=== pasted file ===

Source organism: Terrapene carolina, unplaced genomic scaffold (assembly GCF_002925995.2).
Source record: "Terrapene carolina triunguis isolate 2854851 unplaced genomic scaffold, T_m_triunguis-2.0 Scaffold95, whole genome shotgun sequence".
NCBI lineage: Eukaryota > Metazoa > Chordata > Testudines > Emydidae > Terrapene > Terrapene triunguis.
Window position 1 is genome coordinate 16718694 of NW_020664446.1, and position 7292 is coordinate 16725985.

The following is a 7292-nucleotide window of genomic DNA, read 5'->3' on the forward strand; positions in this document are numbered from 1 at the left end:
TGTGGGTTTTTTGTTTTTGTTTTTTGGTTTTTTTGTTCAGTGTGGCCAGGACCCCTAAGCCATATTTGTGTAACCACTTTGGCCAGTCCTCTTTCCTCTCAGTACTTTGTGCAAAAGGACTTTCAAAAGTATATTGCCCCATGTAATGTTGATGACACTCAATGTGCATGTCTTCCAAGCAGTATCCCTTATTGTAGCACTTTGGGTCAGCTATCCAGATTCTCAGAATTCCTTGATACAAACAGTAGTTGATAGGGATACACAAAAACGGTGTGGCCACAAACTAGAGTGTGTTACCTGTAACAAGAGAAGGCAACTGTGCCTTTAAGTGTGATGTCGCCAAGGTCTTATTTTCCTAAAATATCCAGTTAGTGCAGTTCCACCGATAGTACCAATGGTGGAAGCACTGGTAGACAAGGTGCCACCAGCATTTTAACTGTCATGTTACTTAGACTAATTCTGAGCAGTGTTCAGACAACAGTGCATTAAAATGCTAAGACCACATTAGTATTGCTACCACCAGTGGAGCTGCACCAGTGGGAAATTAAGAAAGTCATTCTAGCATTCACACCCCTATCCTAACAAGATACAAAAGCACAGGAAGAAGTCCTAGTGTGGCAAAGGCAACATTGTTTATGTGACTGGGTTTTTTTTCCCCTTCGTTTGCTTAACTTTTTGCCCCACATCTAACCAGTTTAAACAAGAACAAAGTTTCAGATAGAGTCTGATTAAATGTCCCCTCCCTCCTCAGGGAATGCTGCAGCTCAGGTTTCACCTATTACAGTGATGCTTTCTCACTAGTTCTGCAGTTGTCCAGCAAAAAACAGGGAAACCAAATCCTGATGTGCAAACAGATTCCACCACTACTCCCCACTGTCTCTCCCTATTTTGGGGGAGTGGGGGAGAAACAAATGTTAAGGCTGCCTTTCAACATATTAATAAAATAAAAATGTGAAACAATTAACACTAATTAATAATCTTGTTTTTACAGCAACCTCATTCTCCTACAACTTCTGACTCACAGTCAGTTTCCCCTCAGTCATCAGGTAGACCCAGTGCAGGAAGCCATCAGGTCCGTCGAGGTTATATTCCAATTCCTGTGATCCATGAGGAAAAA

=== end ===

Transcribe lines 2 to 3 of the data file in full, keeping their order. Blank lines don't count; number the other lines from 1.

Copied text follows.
Source record: "Terrapene carolina triunguis isolate 2854851 unplaced genomic scaffold, T_m_triunguis-2.0 Scaffold95, whole genome shotgun sequence".
NCBI lineage: Eukaryota > Metazoa > Chordata > Testudines > Emydidae > Terrapene > Terrapene triunguis.